water and sewer utility in Maryland.
                                 Instead of enclosing an envelope
                                 for payment with each customer's
                                 bill, the Commission now
                                 purchases "send-'n'-return"
                                 envelopes, used both for billing and
                                 receiving payment. In addition to
                                 simplifying the envelope-stuffing
                                 procedure, roughly 1,660 cubic
                                 feet of warehouse space was
                                 opened up since far fewer
                                 envelopes must now be stored
                                 there. With over 1.5 million  bills to
                                 send annually, the Commission
                                 now saves over $55,000 in
                                 envelope purchasing costs each
                 Preventing Paper Waste
I Paper is one of the largest components of most businesses'
* solid waste stream.   There are  many  ways  businesses
  might be able to use paper more efficiently, depending on
  their needs. Some ideas include:
  •Sending messages via electronic mail instead of on "paper           ;
  " "         ' ..   ~;:    v  :  "  '.' ' ••..••":.  '...'.V. :•'" •""'""'.•'.'..^"".".i "..':'...'.: 1
  • Printing fewer copies of reports
  • Posting memos in a central location
 ; •Storing computer documents on disk rather than making harcfcbpy files \

   fUsing smaller fonts to' save space

 ?• Making notepads from scrap paper


Composting yard
trimmings at your
   In 199O, yard trimmings (such as cut grass,
   leaves, tree limbs, and brush) accounted for
   more than 118 percent of the total solid waste
   in the United States. One approach that most
   companies can follow to reduce this waste is
   "grasscyclinig"— leaving cut grass on the lawn
   instead of bagging it and shipping it to the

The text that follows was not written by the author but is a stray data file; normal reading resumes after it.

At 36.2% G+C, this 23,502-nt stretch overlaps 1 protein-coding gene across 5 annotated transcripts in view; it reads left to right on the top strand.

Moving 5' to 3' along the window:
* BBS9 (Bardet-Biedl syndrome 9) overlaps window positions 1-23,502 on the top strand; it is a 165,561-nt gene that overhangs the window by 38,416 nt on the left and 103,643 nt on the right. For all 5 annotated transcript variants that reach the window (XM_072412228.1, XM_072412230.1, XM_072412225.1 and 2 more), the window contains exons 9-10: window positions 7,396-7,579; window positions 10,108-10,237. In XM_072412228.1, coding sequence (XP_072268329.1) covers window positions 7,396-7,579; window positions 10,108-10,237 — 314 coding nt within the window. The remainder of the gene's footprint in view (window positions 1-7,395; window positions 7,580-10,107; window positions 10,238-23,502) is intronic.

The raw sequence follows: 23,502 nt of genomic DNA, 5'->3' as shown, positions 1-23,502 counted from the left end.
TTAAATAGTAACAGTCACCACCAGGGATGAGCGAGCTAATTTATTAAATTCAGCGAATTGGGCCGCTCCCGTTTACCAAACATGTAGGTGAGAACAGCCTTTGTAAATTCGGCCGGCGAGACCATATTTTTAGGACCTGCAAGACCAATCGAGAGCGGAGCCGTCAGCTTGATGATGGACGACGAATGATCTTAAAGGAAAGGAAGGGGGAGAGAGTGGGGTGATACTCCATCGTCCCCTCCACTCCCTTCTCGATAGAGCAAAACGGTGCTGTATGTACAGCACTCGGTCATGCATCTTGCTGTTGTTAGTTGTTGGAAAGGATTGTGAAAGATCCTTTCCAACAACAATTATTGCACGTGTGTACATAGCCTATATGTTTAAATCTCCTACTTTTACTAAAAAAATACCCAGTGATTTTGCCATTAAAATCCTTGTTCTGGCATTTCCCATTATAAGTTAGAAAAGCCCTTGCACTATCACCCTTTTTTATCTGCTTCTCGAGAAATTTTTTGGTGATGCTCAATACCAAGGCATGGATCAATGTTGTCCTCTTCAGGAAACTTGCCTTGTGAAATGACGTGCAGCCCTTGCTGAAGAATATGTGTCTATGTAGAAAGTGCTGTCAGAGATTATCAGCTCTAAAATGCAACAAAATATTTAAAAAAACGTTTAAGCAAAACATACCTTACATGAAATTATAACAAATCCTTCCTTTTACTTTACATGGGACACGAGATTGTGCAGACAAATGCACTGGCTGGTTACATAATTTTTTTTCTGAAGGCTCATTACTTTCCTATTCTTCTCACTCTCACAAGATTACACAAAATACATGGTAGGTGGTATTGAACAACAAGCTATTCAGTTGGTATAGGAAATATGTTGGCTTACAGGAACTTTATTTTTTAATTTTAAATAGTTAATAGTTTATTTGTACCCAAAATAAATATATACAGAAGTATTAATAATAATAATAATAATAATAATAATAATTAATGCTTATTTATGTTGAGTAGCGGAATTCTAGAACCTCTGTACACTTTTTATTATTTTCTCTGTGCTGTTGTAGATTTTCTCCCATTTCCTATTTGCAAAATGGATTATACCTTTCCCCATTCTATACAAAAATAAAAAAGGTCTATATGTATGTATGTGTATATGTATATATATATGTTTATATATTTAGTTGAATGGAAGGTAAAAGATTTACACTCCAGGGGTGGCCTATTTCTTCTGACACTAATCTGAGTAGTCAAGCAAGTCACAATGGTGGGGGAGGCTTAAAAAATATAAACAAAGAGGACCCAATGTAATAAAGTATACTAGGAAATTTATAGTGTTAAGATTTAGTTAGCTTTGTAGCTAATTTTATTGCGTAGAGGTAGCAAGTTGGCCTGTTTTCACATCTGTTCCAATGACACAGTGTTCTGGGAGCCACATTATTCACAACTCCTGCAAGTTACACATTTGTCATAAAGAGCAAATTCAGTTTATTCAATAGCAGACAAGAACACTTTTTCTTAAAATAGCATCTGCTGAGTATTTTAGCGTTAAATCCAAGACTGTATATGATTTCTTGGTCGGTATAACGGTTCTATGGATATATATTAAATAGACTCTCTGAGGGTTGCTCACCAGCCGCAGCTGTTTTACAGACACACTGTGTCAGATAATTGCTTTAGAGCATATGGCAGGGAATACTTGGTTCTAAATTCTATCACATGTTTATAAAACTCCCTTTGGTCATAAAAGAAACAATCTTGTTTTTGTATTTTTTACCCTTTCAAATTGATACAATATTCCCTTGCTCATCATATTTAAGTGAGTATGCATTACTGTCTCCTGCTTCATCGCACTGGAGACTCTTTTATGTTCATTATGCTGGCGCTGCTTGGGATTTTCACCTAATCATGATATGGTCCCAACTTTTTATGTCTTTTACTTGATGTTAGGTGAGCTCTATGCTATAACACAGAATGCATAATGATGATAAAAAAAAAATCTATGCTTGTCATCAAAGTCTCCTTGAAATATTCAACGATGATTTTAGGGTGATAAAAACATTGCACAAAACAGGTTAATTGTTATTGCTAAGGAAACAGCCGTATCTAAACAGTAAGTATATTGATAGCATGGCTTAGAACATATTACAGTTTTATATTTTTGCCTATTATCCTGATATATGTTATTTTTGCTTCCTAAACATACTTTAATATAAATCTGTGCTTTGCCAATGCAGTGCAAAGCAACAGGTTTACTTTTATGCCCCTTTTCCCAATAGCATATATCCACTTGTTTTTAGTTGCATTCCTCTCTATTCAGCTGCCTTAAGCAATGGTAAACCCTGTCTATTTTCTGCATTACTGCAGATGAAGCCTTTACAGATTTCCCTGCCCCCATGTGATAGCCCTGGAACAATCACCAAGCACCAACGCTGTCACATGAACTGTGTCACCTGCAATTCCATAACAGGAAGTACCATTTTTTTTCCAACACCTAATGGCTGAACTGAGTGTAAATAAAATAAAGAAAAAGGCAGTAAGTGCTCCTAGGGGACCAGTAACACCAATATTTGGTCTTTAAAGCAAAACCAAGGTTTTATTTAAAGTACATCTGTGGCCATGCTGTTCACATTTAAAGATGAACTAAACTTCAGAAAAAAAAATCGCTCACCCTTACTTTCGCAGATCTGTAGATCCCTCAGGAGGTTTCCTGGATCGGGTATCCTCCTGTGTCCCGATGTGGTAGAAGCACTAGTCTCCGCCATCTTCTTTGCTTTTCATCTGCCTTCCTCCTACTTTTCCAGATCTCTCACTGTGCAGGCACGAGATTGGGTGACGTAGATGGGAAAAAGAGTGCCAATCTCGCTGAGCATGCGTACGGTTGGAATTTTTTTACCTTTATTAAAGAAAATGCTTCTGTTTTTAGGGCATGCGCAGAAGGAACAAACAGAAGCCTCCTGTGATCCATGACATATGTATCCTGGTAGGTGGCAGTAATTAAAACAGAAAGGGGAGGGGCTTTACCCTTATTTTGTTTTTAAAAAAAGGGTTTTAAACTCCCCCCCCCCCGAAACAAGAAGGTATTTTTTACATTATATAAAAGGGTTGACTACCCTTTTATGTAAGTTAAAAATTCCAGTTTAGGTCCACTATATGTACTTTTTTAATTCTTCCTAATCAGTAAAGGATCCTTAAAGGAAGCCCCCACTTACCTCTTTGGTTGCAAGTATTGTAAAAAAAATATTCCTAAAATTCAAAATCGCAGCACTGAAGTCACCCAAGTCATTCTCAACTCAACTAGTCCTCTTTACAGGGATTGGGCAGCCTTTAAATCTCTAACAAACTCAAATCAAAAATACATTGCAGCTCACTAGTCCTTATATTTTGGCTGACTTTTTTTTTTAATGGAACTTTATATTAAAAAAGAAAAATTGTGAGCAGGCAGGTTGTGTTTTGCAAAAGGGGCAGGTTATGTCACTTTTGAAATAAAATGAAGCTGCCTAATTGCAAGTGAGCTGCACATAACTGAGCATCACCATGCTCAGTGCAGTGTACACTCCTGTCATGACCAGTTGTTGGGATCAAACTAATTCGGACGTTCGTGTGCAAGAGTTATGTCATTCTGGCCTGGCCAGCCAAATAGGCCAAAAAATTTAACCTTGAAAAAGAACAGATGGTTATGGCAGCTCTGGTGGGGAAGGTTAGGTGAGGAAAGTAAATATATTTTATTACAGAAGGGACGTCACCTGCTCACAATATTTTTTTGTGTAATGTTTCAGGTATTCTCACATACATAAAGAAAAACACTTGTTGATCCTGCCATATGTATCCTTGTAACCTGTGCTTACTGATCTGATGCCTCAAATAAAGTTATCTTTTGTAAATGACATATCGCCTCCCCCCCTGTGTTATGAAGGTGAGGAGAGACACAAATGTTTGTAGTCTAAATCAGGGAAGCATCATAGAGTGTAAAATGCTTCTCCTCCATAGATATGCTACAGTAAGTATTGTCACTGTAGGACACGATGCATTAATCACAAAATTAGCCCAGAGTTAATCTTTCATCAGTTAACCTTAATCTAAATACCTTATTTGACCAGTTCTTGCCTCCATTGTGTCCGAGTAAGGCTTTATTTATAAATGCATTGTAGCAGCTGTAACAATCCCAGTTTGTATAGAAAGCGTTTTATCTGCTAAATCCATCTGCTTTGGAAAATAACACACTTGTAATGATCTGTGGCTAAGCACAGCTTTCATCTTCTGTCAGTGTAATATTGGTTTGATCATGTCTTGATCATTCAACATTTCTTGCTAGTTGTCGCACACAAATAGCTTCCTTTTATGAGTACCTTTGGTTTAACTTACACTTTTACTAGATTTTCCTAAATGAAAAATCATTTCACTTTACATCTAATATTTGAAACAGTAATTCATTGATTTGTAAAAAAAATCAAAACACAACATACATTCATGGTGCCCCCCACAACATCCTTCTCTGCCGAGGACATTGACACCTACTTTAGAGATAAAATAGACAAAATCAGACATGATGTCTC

landfill. Companies that generate a significant
   amount of yard trimmings and other organic
   materials also can consider on-site composting
   to reduce the amount of materials requiring
   disposal.  Composting is a natural process by
   Which organic materials such as yard
   trimmings are allowed to decompose under
   controlled conditions. The result of this
   process is compost, a soil-like product that
   can be used as a mulch or soil amendment on
   company grounds or donated to local farmers
   or community organizations. Since it does not
   require an extensive collection infrastructure
   and typically requires fewer resources than
   off-site or municipal composting, grasscycling
   and on-site composting are generally
   considered Ito be waste prevention efforts.

Wilton Industries, of
Woodridge, Illinois, saves money
and time by grasscycling and
finding other creative uses for
grass clippings.  Cut grass
typically is left on the lawn. But
when the grass has grown
especially high due to abundant
                             rainfall, the company's yard
                             workers spread the grass clippings
                             around the edge of buildings and
                             under hedges to control weed
                             growth.  The company saves on
                             hauling fees in both cases, and
                             leaving cut grass on the lawn
                             reduces labor time.
    Waste Prevention Makes the Headlines at
                 Minnesota Newspaper      j     i
     Through waste prevention and recycling, the Herald Review,
   which publishes a biweekly newspaper in Grand Rapids,
   Minnesota, has reduced its waste by over 29,000 pounds
   annually.  By cutting back on waste-everything from paper
   towels to reporters' notebooks— the Herald Review now saves
   more than $1 8,000 a year.